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Jim Carrey in Bruce Almighty: Love Me!

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Jim Carrey is, inarguably to my mind, one of the greatest physical comedians in American movie history. He learned a lot from Jerry Lewis but has far greater precision, combining the talent for pantomime (though not acrobatics) of the legendary silent clowns with the vocal control of Mel Blanc, the voice of the Warner Brothers cartoon characters. Aided by special effects Carrey can also do everything those rambunctious cartoon characters could, giving him a wider-ranging package of talents than any other low comedy specialist in our movies has ever had. I say “low” comedy not as a put-down but to distinguish it from high comedy, which requires wit (a composite of chronometric timing and a knowing appreciation of the connotations of words)and a sophisticated manner, attainments that aren’t in Carrey’s portfolio. (This is Kevin Spacey’s domain right now, if anyone’s.) Neither is he a credible romantic comedy hero (unlike Nicolas Cage and Ewan McGregor, with their dream-date attentiveness to their female co-stars); Carrey is too much of a one-man show, a universe of base urges and high gifts unto himself.

Some people pull back from him because he’s too much, too intent on entertaining us within an inch of our lives. But I think the aggression in his performing style is what makes him heroic for his audience. He may come across as a nice guy in real life, and he has often played one, but what gets the audience going is his lack of restraint. When he’s operating at full power we don’t especially want him to be the nice guy because that doesn’t hook into our fantasies. Jim Carrey, the physical man, can do things we can’t do, and it’s a waste for him to play a character who doesn’t do more with his powers than we could get away with without them. He’s a superhero of the id rather than the superego, and we get off on seeing him defy moral gravity.

I wish he had better acumen when selecting projects. Jerry Lewis revitalized slapstick in the sound era and provided such a compelling model that comedians as varied as Eddie Murphy, Nicolas Cage, and Carrey are still working from it. But in a twenty-year career as a top star Lewis made exactly one movie you could recommend to people who aren’t already fans–The Nutty Professor (1963). It’s a peril to them as artists that the audience will take anything within their specialty from a star like Lewis or Carrey at the peak of their popularity; the huge box-office success of Bruce Almighty, Carrey’s latest, is proof.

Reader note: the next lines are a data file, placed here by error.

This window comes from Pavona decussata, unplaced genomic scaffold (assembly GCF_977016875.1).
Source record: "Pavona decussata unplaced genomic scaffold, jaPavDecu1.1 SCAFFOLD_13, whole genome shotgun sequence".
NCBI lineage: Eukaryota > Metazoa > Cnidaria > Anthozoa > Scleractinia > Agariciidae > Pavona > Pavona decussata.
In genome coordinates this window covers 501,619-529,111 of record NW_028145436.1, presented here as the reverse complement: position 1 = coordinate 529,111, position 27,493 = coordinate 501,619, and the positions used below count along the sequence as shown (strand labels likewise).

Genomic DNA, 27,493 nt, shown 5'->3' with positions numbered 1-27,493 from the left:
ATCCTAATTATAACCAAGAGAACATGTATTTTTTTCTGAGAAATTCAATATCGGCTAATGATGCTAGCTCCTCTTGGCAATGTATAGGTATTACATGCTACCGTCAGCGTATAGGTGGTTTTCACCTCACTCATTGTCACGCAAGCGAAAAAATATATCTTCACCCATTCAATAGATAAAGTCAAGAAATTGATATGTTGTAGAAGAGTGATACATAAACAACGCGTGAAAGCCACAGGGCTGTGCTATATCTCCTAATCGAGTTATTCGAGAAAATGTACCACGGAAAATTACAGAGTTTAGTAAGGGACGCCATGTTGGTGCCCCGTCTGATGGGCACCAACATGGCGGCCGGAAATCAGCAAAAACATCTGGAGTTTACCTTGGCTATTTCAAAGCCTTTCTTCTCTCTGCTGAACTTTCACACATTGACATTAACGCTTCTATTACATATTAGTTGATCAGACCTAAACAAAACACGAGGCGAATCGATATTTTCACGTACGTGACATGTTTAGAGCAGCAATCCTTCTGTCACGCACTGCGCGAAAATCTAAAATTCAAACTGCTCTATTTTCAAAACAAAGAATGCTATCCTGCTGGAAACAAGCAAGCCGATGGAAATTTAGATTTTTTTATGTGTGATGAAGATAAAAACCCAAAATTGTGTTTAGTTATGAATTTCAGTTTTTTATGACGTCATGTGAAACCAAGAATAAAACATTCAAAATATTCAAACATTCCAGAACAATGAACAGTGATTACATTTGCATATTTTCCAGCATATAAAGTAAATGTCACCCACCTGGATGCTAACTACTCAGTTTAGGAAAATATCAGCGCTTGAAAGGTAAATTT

Comedians are the last movie stars who still regularly come up through live theater. This probably accounts for the much-commented-on aspects of their relationship to the audience: they’re desperate for our love; they’re equally desperate for our respect; and they hate our guts. Working in live comedy must be brutal, having to be funny to an empty house; playing over the random noises of an inattentive audience; keeping your routine going when the audience isn’t laughing; dealing with hecklers. And yet the hostility that comics feel for the audience, the great stone from which they’ve had to wring water, doesn’t distort their artistry as their need for love or respect tends to. Physical comedians work intuitively from universal feelings; they don’t need much education or cultivation. As a result, they can go grossly wrong when they try to play directly for emotion or do “serious” pieces. They’re working much closer to their instincts, and their professional experience, when they draw on their resentment and aggression.

Carrey was plainly looking for acting awards in The Truman Show (1998) and Man on the Moon (1999). The first gets by, to the extent it does, on its high concept, certainly not on Carrey’s “soulful” yearning, while the second, ironically, recounts the mad put-on artist Andy Kaufman’s life in a square A&E Biography mode, implausibly presenting him as an inspired innocent who merely channels his perverse charades. Both roles are soft-boiled eggs inside their shells. Bruce Almighty, by contrast, stems from Carrey’s need to be loved and is at least preferable to the other two in showing you what makes him a star.

About Alan Dale

  • Roxanne

    I just recently saw Bruse almighty. What a wonderful performance Carrey gave us yet again. With every movie he just gets amazingly better. He is full of surprises. He can be stupendously funny and yet insanely sensitive. I can’t wait to see what he does next.

  • Phillip Winn